Column: Heart testing should be nationally integrated in schools

Heart screening is a process that should be considered by all schools across the nation. (Internet Photo)

Heart screening is a process that should be considered by all schools across the nation. (Internet Photo)

Eric Wong, Editor-in-Chief

For most people ages 13-17 years, it may feel like they are in the prime of their life. Much of the health issues that plague older people appear to be far down the road in life. Unfortunately, some of these teenagers might be afflicted with a disease that doesn’t make itself known until it deals its fatal blow: heart irregularities. Although many people consider abnormalities in the heart to be an exceedingly rare disease, heart testing is a straightforward way to prevent the disease.

According to the Center for Disease Control and Prevention, about 610,000 people died last year from heart complication. Some of those that died were in the prime of their life, and had not experienced any glaring symptoms. Some of the symptoms that do show, such as cold sweats and chest pain, can also easily be written off as being caused by other ailments. If heart complications remain untreated, it can accumulate into a sudden cardiac arrest, in which the heart stops functioning properly and bodily functions shut down. Oftentimes a cardiac arrest is fatal.

It may seem like heart complications often go undiagnosed; however, many of the irregularities are easily detectable with one test. An electrocardiogram test, also known as an EKG or ECG test, can determine irregular heartbeats or heart palpitations in a person’s heart. The test, usually administered in various doctor offices, involves the attachment of sensors to a patient’s chest in which the electric activity of the heart is measured on a graph in waves. Most tests take anywhere from five to ten minutes.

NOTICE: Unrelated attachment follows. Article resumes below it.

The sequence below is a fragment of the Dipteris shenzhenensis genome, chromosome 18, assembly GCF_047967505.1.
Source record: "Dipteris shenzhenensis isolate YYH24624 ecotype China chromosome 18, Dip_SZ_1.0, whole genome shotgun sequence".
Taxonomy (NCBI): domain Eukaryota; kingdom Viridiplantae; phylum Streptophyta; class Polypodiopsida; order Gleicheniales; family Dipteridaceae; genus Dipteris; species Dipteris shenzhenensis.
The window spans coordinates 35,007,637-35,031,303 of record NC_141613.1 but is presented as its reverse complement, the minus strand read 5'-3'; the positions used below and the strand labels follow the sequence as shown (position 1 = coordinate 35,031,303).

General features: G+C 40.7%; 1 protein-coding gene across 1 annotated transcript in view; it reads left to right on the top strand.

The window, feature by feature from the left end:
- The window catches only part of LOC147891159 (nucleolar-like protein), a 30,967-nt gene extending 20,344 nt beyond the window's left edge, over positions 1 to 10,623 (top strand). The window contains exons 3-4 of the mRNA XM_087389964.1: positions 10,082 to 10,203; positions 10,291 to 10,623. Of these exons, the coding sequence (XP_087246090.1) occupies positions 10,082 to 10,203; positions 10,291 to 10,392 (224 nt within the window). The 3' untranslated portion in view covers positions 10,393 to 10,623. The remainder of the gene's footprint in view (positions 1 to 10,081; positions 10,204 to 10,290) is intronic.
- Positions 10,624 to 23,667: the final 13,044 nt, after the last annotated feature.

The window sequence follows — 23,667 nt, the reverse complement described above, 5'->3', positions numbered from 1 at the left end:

Because of the accessibility and ease of the EKG test, one should wonder why schools across the nation do not introduce and facilitate EKG testing for its students. Many students can find out if they do have a potentially fatal heart disease and if they are young enough to take action with the disease if they so choose. EKG tests are relatively cheap to administer, meaning that it should be financially accessible to all students. Encouragement to test should be implemented by the school to test, primarily through education on heart diseases.

Fremd is one of many schools across the country that promotes EKG testing in its facilities, yet many schools still refuse to administer the exams. One reason why heart screening is not widely used in schools is that there remains some who are opposed to exams for high school students, citing that heart disease is extremely rare, and a young person is less likely to have such ailments. However, one thing that isn’t accounted for is that in high school students are introduced to all kinds of stressors, namely athletics, that exert stress on the heart. If a student’s health is to be guaranteed, an EKG test is necessary.